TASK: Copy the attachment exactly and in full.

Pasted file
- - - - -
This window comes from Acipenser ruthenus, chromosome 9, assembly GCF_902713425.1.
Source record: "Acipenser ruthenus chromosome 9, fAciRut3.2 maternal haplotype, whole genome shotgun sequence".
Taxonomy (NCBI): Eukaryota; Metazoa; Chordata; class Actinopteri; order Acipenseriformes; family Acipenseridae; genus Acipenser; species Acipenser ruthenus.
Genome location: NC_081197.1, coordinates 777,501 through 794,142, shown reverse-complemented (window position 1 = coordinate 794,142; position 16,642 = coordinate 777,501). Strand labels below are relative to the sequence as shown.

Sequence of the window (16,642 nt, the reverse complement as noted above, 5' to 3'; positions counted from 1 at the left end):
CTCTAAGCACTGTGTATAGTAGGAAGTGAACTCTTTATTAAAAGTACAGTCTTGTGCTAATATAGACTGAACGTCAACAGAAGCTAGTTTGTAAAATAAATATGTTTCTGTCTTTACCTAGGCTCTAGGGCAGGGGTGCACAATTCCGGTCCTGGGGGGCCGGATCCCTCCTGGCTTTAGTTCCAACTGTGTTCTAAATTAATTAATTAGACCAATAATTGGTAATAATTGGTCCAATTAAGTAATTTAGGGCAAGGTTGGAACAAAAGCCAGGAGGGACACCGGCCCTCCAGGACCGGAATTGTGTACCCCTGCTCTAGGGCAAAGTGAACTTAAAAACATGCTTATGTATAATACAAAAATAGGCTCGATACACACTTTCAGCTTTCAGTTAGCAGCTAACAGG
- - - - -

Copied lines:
This window comes from Acipenser ruthenus, chromosome 9, assembly GCF_902713425.1.
Source record: "Acipenser ruthenus chromosome 9, fAciRut3.2 maternal haplotype, whole genome shotgun sequence".
Taxonomy (NCBI): Eukaryota; Metazoa; Chordata; class Actinopteri; order Acipenseriformes; family Acipenseridae; genus Acipenser; species Acipenser ruthenus.
Genome location: NC_081197.1, coordinates 777,501 through 794,142, shown reverse-complemented (window position 1 = coordinate 794,142; position 16,642 = coordinate 777,501). Strand labels below are relative to the sequence as shown.

Sequence of the window (16,642 nt, the reverse complement as noted above, 5' to 3'; positions counted from 1 at the left end):
CTCTAAGCACTGTGTATAGTAGGAAGTGAACTCTTTATTAAAAGTACAGTCTTGTGCTAATATAGACTGAACGTCAACAGAAGCTAGTTTGTAAAATAAATATGTTTCTGTCTTTACCTAGGCTCTAGGGCAGGGGTGCACAATTCCGGTCCTGGGGGGCCGGATCCCTCCTGGCTTTAGTTCCAACTGTGTTCTAAATTAATTAATTAGACCAATAATTGGTAATAATTGGTCCAATTAAGTAATTTAGGGCAAGGTTGGAACAAAAGCCAGGAGGGACACCGGCCCTCCAGGACCGGAATTGTGTACCCCTGCTCTAGGGCAAAGTGAACTTAAAAACATGCTTATGTATAATACAAAAATAGGCTCGATACACACTTTCAGCTTTCAGTTAGCAGCTAACAGG